For many of you reading this, you are dead on arrival the minute you open your mouth on a cold call. It is not because you are a bad person, do not have something of value to offer, or aren’t a contributing member to your community, but because you are saying the wrong things from the get-go.
I believe it is true that you only have a finite amount of time to make a compelling case for yourself and, if you botch the opportunity, you will never get that chance again. Although I resolutely believe that there are several ways to penetrate the bureaucracy and get inside the organization you want, you only have one opportunity with each person, so we need to make the initial effort count.
It is astonishing how quickly the prospect on the other end makes up his mind regarding our intentions based upon what we say in those initial few seconds.
Do you sound like a sales person? Are you leading with who you are as a professional? Are you opening with information pertaining to your mission as an organization? These are recipes for disaster and should be avoided at all costs.
Let’s do some imagining for one second. It is a Tuesday afternoon and your day has been non-stop busy. You have attended several obligatory meetings, managed to get out that massive RFP, have been responding to the occasional texts about the family from your spouse, and missed lunch due to the demands on your time.
The phone on your desk rings and, without thinking about it, you pick-up reflexively, give your standard greeting, and hear one of the following four responses:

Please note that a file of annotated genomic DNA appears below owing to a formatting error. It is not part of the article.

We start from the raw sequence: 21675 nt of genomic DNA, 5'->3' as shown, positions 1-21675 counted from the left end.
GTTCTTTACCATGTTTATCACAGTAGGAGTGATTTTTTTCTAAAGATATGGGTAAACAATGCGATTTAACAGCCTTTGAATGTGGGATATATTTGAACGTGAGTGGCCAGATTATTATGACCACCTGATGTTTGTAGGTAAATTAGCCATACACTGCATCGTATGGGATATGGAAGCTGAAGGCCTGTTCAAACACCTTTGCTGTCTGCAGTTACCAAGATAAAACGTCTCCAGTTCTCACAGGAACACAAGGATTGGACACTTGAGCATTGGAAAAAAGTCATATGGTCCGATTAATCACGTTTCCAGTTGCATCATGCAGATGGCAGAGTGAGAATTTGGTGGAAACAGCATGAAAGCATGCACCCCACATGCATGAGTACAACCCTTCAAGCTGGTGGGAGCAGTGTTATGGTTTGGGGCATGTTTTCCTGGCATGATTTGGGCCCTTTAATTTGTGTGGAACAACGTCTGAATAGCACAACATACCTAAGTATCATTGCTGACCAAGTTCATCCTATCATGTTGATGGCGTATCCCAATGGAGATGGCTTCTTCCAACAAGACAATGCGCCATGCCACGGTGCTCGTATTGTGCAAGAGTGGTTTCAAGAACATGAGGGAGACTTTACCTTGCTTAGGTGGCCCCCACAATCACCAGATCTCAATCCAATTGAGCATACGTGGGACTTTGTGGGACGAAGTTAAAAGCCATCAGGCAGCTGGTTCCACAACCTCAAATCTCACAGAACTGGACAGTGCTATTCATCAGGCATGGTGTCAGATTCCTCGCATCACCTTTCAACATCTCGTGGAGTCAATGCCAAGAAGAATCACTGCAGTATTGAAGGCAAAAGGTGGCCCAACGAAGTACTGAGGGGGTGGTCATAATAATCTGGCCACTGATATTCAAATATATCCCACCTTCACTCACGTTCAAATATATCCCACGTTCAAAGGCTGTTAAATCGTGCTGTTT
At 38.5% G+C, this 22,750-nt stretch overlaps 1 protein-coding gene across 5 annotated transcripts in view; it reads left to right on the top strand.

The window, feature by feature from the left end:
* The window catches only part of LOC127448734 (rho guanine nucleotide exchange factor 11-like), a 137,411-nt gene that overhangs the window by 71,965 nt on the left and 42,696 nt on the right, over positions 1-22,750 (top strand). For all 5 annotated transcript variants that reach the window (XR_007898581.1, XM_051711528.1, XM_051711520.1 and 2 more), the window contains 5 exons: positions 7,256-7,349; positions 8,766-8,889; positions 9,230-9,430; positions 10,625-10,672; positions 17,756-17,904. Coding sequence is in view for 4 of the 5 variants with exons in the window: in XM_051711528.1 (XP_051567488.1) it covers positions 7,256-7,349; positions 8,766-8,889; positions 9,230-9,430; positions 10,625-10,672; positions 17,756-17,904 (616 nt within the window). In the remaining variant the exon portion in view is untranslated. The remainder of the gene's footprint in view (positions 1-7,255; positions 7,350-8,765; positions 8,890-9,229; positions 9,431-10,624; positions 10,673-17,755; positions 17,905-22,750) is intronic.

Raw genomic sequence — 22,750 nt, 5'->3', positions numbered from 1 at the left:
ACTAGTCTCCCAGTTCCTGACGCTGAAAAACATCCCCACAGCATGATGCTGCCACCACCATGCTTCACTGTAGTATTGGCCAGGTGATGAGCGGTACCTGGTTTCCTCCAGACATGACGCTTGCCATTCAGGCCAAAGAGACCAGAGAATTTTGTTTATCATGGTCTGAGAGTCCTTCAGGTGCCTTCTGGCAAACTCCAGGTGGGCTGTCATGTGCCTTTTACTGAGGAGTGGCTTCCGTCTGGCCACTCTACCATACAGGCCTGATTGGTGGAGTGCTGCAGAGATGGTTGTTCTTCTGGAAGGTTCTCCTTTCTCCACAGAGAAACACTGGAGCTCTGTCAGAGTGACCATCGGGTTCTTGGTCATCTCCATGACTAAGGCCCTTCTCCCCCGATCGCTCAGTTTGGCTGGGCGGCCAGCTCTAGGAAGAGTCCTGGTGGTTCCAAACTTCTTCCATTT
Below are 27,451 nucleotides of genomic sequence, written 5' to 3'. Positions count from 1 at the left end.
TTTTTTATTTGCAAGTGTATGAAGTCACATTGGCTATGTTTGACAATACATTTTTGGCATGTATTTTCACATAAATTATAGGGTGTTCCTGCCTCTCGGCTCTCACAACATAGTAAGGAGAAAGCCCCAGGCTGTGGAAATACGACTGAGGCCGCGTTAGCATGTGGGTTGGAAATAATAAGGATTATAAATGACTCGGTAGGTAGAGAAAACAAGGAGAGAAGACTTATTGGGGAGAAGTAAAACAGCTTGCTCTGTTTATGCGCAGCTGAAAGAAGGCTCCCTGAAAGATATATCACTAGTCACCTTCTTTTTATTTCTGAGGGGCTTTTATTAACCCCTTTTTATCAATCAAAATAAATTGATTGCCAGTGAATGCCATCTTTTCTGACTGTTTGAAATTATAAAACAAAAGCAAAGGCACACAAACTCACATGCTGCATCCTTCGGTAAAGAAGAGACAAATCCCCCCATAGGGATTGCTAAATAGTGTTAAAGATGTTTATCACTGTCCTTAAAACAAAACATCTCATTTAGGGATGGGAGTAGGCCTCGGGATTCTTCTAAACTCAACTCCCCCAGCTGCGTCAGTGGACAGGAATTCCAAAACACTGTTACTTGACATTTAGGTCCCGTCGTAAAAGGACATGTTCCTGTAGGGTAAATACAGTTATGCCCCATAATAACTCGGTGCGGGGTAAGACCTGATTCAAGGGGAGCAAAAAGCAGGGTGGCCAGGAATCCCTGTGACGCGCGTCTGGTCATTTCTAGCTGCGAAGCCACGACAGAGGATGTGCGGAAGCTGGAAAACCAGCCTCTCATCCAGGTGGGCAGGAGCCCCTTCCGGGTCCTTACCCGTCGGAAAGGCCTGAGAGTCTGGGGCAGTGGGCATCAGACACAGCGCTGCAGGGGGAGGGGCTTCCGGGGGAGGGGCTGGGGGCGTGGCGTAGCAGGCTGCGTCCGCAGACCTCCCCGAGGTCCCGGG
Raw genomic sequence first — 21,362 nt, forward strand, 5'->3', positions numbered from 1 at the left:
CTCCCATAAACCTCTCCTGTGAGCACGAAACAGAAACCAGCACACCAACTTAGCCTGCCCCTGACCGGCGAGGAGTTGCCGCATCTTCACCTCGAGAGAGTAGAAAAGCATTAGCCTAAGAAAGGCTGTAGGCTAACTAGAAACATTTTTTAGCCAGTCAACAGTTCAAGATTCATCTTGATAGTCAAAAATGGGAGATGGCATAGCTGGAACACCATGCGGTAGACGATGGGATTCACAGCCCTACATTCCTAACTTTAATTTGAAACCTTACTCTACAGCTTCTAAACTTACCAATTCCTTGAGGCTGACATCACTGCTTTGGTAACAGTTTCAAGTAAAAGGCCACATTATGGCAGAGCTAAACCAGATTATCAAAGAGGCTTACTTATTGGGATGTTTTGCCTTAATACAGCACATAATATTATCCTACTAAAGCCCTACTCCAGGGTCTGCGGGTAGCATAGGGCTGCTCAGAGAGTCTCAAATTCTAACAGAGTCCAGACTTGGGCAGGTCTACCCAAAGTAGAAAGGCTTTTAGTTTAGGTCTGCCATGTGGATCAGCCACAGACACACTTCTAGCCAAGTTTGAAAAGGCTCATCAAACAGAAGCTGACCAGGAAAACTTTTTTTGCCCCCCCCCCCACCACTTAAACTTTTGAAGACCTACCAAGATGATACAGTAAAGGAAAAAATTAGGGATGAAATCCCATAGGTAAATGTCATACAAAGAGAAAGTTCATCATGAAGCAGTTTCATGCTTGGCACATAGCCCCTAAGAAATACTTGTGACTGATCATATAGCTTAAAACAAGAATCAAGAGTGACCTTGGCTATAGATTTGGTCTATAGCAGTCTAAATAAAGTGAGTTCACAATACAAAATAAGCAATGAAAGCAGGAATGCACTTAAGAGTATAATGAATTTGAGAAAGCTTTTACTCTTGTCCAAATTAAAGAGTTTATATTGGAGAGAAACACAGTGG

- “Hi Joe, my name is Paul Neuberger. How are you today?”
- “Hi Joe! Paul Neuberger here from The Cold Call Coach. How are you?”
- “Well, hey there Joe! Paul Neuberger, sales trainer. How are you doing?”
- “Good afternoon Joe! Paul Neuberger. I wanted to speak with you to see if you were content with your current cold call success rate.”
How the duration of the cold call proceeds from this point on is completely irrelevant. Your mind has been made up as to who I am, why I am calling, what my intentions are, and whether you have any interest in the balance of the call.
One of two things are likely to happen. Knowing that you have had a crazy busy day and are underwater as it currently is, you might interrupt me, stop me in my tracks, and politely tell me, “No thanks”.
Or, knowing that many individuals in society are too polite to cut sales people off, you may let me talk, but mentally you checked out right away. You are hearing my sounds, but you are not listening to my words. You let me finish, but then you reverentially demur by saying, “No thanks.”
Why did you assume that the four greeting options that I provided were from a sales person? What was it about the first few words out of my mouth that instantly turned you off and prompted you to check-out mentally?
If you are like the overwhelming majority of sales professionals, you are failing to pique curiosity and buy yourself time on the initial cold call because you are doing one of four things:
“My name is…”
Starting your script with the words “My name is…” is like waving a giant red banner for all to see that reads: “I am a sales person! Proceed at your own risk!” Have you ever thought about what those three words mean?
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If I knew you already, why would I have to introduce myself? If I receive a call from an unregistered number made by a person I have never heard of representing an organization that I am not familiar with and this person is telling me that we have never had a conversation, what kind of call is it likely to be?
A sales call!
The reason for your call
I believe the single greatest way to pique curiosity in a cold call is to treat your approach like a movie trailer. There are certain things that a movie trailer does well to generate interest and get us to go back to the box office to buy a ticket. Can you think of some off the top of your head?